Thursday, December 28, 2006

Ear Stapling

Once again I find myself muscling in on Orac’s territory. I passed through Foley, Alabama, a few times over the holidays, and on one trip I noticed a shop advertising “ear stapling” for smoking cessation and weight loss.

According to the Ear Stapling Association, the procedure is derived from ancient Chinese acupuncture.

An interesting claim from the site…

“Ear stapling has been around for decades. It has been scientifically proven that different points in the ear demonstrate high electricity that is related to different points of the body. When the body is stressed, unbalanced, or even diseased, an increase of energy is put out. In theory, energy flow is enhanced to this area of the body. This is how the staple works, by tapping into the energy flow called Chi.”

Naturally the claim that “It has been scientifically proven that different points in the ear demonstrate high electricity that is related to different points of the body” doesn’t include a reference. Don’t they know that when you make a claim of scientific support, you’re supposed to identify the source? Ads for pharmaceuticals are covered with fine print referring to the studies conducted to prove that their products are both safe and effective. Unfortunately, purveyors of woo are held to a much lower standard.

Here’s another good give-away quote…

“It is believed that one ear is more effective than the other.”

When people start telling you about something that “is believed” without specifying who believes it and why they believe it, you know you’re dealing with a claim that has no legitimate supporting evidence.

“Ear Stapling is perfectly safe and there are no side effects regarding any medical condition.”

The safety claim is quite valid; useless treatments are quite often harmless treatments. Ear stapling is certainly no more dangerous than a cosmetic ear piercing, and millions of people have gotten those without harm. It’s also a no-brainer that ear stapling should have no medical side effects, since there’s no evidence that it has any medical effects at all, good or bad.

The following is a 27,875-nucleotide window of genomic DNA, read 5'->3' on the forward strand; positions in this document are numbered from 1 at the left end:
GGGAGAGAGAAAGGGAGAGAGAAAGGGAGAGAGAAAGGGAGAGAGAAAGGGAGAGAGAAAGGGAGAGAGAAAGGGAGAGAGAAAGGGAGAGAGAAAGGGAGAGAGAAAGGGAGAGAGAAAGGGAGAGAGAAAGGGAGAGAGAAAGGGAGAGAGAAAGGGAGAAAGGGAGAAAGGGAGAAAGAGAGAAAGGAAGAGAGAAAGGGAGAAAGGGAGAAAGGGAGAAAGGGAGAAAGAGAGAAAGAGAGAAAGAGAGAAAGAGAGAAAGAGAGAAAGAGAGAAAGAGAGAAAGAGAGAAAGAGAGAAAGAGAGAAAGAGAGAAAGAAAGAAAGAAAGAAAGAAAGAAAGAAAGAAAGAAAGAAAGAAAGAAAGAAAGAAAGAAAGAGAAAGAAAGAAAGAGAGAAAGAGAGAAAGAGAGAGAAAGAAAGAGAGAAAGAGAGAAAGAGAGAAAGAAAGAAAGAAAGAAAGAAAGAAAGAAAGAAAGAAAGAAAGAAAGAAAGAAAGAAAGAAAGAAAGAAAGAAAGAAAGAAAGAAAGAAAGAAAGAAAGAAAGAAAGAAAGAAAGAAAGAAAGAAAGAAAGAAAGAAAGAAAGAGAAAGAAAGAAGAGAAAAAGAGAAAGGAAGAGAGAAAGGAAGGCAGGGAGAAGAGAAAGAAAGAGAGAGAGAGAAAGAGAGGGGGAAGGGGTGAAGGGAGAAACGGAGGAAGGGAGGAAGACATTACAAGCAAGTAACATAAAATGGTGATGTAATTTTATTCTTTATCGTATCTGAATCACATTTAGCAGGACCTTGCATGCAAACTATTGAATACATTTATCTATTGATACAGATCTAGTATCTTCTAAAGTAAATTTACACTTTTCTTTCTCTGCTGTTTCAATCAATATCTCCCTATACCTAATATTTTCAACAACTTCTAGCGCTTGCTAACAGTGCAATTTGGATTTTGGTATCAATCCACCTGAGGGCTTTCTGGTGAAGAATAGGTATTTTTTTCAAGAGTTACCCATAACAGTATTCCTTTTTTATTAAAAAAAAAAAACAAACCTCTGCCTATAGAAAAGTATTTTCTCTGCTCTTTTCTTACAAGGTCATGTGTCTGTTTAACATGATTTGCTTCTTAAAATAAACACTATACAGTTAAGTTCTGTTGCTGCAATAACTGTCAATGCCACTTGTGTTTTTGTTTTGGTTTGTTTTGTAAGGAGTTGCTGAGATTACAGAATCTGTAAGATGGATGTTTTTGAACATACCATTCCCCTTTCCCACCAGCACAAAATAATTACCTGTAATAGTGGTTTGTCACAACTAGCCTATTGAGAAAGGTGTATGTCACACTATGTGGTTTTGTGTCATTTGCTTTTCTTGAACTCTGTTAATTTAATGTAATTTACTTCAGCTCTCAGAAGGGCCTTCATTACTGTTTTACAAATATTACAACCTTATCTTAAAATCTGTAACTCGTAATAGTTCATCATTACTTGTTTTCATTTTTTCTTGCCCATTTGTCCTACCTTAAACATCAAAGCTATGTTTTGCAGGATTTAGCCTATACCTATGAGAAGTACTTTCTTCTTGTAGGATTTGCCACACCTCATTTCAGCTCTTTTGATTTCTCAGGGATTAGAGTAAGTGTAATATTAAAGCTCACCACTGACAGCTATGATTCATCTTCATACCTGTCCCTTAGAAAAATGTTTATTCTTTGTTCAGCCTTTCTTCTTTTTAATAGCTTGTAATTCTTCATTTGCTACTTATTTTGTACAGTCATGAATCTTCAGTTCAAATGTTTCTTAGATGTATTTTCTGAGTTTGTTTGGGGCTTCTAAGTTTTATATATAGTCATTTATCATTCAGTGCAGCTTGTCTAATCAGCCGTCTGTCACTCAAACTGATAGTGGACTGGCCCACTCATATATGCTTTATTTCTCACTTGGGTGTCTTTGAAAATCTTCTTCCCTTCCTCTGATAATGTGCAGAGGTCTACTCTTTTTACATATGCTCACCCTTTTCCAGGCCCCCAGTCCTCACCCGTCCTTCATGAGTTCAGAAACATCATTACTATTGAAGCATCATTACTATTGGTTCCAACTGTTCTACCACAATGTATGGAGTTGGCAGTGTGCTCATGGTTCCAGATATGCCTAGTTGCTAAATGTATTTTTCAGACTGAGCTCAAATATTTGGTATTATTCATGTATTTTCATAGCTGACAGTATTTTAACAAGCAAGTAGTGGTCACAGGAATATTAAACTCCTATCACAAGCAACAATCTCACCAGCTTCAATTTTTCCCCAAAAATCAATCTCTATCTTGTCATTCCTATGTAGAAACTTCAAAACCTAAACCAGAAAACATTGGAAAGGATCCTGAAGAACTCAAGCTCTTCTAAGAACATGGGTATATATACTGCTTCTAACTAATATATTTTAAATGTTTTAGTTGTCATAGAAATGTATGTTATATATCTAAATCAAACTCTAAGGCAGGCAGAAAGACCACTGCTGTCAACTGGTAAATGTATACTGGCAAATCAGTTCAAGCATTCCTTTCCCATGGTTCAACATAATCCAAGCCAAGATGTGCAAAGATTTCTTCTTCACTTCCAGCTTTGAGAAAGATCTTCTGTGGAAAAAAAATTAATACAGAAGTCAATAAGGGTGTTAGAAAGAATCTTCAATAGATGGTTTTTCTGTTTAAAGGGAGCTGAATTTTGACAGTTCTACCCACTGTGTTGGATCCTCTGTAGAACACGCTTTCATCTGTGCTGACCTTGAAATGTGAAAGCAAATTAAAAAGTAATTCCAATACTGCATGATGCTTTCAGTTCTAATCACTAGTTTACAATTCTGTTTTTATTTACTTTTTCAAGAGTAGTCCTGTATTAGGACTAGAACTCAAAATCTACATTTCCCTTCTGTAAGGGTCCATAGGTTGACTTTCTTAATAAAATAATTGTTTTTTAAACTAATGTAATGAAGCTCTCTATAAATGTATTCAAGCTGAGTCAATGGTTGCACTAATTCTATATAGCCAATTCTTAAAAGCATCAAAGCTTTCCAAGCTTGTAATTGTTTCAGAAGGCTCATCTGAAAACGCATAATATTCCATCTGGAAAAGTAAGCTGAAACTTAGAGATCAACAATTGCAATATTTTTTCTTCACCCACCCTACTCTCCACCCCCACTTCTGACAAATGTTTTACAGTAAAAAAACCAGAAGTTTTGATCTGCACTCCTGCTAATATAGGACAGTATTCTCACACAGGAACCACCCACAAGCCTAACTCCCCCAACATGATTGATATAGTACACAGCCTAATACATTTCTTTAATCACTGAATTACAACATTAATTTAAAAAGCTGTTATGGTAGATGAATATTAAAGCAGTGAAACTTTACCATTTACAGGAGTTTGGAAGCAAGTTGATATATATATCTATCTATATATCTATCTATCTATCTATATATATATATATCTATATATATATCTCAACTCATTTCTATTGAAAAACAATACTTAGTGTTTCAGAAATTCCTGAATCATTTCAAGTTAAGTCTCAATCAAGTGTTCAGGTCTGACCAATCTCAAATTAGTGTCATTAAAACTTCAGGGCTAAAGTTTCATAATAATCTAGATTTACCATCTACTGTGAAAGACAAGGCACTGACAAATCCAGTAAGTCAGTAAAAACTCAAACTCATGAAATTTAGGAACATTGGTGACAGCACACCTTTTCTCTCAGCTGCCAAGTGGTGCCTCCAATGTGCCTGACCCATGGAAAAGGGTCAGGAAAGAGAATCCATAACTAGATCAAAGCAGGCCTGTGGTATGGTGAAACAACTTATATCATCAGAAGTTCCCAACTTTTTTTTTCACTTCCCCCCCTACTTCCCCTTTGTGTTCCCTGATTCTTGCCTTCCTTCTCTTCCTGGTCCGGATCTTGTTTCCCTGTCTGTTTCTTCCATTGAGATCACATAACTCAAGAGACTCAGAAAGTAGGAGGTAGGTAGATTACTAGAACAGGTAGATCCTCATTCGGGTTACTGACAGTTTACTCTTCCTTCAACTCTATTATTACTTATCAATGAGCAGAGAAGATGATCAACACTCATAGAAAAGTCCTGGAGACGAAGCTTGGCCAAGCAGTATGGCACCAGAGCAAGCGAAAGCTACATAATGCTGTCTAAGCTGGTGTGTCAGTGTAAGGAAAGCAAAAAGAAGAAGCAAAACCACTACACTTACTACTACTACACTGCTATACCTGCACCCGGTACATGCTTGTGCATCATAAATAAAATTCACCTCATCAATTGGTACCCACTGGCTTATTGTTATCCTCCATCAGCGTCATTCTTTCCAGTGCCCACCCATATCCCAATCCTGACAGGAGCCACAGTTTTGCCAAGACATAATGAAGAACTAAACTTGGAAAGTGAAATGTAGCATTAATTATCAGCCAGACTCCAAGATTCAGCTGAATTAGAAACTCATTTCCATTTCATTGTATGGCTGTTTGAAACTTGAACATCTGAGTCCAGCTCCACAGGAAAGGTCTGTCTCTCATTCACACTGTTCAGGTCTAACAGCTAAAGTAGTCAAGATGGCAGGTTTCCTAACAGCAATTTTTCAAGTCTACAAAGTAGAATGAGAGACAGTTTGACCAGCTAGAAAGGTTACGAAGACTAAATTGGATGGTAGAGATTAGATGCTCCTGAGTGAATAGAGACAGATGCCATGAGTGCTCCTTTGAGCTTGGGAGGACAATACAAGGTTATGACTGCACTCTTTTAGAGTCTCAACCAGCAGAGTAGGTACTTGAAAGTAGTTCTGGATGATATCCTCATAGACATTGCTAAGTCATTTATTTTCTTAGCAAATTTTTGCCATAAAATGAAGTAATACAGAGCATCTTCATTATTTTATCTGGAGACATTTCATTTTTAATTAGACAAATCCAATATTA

“Within the first seven days 90% of our participants report an average weight loss of 4-5 pounds. Our participants that wish to stop smoking have reported to us that within the first 24 hours their craving for cigarettes is cut almost in half.”

I daresay the results are probably the same for any other placebo; people tend to be motivated immediately after they’ve undergone a painful and costly procedure to help them with a specific behavioral problem. Of course, Dr. Martinez doesn’t provide any long-term success statistics for his patients. Information like that would probably be damning, if it were collected and examined properly.

Ear stapling is a good way to lose some money and take a small risk of infection to accomplish nothing of consequence.


Jesus said...

Did you have it done? If so these comments might mean something.If not,you really have no reference point to even comment about the subject.Kind of interesting since you seem to be so concerned with that aspect. Contructive criticism:You come across like some sort of selfrighteous windbag who likely spends a lot of time trying to be heard by people that want nothing more than to get away from you.Keep up the mediocre work.

Lord Runolfr said...

No, I did not have it done. I don't need to have it done to know that there is no clinical evidence that it does squat. Why don't you try coming up with some evidence instead of trying to debate with nothing but "fear my anecdotes" blustery.

Anonymous said...

Try doing a search on "Auriculotherapy" and French neurologist Paul Nogier, MD. You'll see that there has been scientiific research done on pressure points in the ear and how they affect different parts of the body. The ear staple utilizes some of the same pressure/acupuncture points as do Acupuncturists. It's just a different method with ultimately the same results.